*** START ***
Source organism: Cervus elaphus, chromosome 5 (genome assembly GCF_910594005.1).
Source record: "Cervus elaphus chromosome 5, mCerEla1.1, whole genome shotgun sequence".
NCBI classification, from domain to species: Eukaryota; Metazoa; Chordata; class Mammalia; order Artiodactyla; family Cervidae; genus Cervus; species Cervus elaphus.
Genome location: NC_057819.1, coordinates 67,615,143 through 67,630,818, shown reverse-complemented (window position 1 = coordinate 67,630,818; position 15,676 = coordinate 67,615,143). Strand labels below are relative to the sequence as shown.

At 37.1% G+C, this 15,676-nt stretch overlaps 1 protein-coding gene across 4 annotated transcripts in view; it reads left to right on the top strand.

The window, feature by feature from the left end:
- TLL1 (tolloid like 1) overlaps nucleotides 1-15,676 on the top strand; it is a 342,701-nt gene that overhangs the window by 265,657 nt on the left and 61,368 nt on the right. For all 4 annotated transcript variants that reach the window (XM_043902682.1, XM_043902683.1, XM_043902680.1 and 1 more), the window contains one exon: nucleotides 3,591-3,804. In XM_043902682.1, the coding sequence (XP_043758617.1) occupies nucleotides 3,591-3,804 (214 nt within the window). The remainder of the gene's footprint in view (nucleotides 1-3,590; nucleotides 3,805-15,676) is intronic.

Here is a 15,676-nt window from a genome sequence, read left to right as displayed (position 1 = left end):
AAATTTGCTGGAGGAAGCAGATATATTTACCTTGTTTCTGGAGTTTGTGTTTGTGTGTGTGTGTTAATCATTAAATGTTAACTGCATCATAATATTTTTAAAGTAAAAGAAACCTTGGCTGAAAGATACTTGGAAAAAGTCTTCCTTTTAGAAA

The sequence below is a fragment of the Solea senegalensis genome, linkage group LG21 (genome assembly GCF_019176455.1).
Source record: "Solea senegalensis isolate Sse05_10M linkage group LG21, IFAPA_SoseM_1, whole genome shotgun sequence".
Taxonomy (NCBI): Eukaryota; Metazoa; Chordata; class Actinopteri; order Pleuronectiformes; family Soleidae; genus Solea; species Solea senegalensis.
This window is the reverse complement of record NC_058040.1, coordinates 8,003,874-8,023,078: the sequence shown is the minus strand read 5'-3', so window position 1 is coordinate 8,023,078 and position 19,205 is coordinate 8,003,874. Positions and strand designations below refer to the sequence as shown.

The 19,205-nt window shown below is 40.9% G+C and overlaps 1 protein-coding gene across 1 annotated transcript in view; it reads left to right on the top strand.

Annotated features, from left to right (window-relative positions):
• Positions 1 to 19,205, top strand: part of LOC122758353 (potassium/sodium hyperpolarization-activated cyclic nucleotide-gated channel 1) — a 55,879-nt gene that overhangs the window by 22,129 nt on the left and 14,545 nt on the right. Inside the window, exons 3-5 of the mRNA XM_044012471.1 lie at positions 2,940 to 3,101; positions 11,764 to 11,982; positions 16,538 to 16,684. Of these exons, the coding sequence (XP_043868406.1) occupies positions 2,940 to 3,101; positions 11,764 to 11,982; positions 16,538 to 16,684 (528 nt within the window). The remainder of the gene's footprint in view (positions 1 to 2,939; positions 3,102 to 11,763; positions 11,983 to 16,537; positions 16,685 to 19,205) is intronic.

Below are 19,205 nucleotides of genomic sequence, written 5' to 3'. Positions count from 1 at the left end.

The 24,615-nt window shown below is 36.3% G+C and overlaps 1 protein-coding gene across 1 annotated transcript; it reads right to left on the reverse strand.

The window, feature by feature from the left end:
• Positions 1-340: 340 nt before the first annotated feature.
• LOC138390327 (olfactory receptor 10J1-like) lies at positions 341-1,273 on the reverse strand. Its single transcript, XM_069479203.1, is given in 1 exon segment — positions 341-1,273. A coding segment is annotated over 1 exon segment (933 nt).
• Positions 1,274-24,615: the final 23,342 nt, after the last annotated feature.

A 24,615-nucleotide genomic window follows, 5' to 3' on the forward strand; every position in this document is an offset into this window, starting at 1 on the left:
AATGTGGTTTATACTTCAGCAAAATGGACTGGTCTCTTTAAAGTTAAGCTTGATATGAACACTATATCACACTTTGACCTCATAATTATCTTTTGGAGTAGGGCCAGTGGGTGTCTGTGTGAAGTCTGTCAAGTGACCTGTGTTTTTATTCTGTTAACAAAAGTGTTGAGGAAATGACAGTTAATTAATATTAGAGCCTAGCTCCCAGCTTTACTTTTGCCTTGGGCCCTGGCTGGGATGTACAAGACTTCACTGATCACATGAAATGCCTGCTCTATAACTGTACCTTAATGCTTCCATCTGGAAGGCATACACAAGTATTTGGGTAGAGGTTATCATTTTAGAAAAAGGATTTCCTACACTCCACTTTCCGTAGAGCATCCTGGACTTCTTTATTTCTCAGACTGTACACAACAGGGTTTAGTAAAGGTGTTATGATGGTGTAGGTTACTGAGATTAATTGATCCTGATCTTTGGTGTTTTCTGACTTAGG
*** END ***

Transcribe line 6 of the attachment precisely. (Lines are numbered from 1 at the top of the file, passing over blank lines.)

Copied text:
The window, feature by feature from the left end: